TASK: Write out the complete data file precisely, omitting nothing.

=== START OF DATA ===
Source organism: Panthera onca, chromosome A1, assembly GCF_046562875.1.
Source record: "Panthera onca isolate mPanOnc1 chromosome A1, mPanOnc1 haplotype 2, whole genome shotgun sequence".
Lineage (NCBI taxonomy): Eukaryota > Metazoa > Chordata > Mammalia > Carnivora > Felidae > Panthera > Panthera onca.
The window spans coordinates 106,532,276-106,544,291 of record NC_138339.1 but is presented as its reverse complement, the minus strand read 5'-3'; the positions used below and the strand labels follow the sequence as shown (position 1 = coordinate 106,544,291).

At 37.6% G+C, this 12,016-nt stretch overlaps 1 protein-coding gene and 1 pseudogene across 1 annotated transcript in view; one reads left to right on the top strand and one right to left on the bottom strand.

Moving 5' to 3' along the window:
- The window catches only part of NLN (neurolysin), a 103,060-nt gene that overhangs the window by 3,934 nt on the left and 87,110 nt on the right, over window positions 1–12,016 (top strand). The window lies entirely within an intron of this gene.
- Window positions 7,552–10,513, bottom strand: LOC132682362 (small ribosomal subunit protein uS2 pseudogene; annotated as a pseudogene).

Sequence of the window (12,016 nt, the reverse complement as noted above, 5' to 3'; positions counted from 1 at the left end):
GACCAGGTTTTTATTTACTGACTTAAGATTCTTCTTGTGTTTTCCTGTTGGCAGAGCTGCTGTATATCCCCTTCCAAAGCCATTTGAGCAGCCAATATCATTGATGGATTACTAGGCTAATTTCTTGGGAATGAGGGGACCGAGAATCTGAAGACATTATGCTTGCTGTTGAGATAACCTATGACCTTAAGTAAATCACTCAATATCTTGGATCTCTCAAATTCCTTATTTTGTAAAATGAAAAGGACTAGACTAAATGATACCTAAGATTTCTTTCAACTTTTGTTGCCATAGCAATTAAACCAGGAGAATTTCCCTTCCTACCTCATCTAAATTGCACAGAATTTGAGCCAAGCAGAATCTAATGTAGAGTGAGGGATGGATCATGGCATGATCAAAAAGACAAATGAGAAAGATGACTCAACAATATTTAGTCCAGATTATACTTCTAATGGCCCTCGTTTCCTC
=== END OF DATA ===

Source organism: Panthera onca, chromosome A1, assembly GCF_046562875.1.
Source record: "Panthera onca isolate mPanOnc1 chromosome A1, mPanOnc1 haplotype 2, whole genome shotgun sequence".
Lineage (NCBI taxonomy): Eukaryota > Metazoa > Chordata > Mammalia > Carnivora > Felidae > Panthera > Panthera onca.
The window spans coordinates 106,532,276-106,544,291 of record NC_138339.1 but is presented as its reverse complement, the minus strand read 5'-3'; the positions used below and the strand labels follow the sequence as shown (position 1 = coordinate 106,544,291).

At 37.6% G+C, this 12,016-nt stretch overlaps 1 protein-coding gene and 1 pseudogene across 1 annotated transcript in view; one reads left to right on the top strand and one right to left on the bottom strand.

Moving 5' to 3' along the window:
- The window catches only part of NLN (neurolysin), a 103,060-nt gene that overhangs the window by 3,934 nt on the left and 87,110 nt on the right, over window positions 1–12,016 (top strand). The window lies entirely within an intron of this gene.
- Window positions 7,552–10,513, bottom strand: LOC132682362 (small ribosomal subunit protein uS2 pseudogene; annotated as a pseudogene).

Sequence of the window (12,016 nt, the reverse complement as noted above, 5' to 3'; positions counted from 1 at the left end):
GACCAGGTTTTTATTTACTGACTTAAGATTCTTCTTGTGTTTTCCTGTTGGCAGAGCTGCTGTATATCCCCTTCCAAAGCCATTTGAGCAGCCAATATCATTGATGGATTACTAGGCTAATTTCTTGGGAATGAGGGGACCGAGAATCTGAAGACATTATGCTTGCTGTTGAGATAACCTATGACCTTAAGTAAATCACTCAATATCTTGGATCTCTCAAATTCCTTATTTTGTAAAATGAAAAGGACTAGACTAAATGATACCTAAGATTTCTTTCAACTTTTGTTGCCATAGCAATTAAACCAGGAGAATTTCCCTTCCTACCTCATCTAAATTGCACAGAATTTGAGCCAAGCAGAATCTAATGTAGAGTGAGGGATGGATCATGGCATGATCAAAAAGACAAATGAGAAAGATGACTCAACAATATTTAGTCCAGATTATACTTCTAATGGCCCTCGTTTCCTC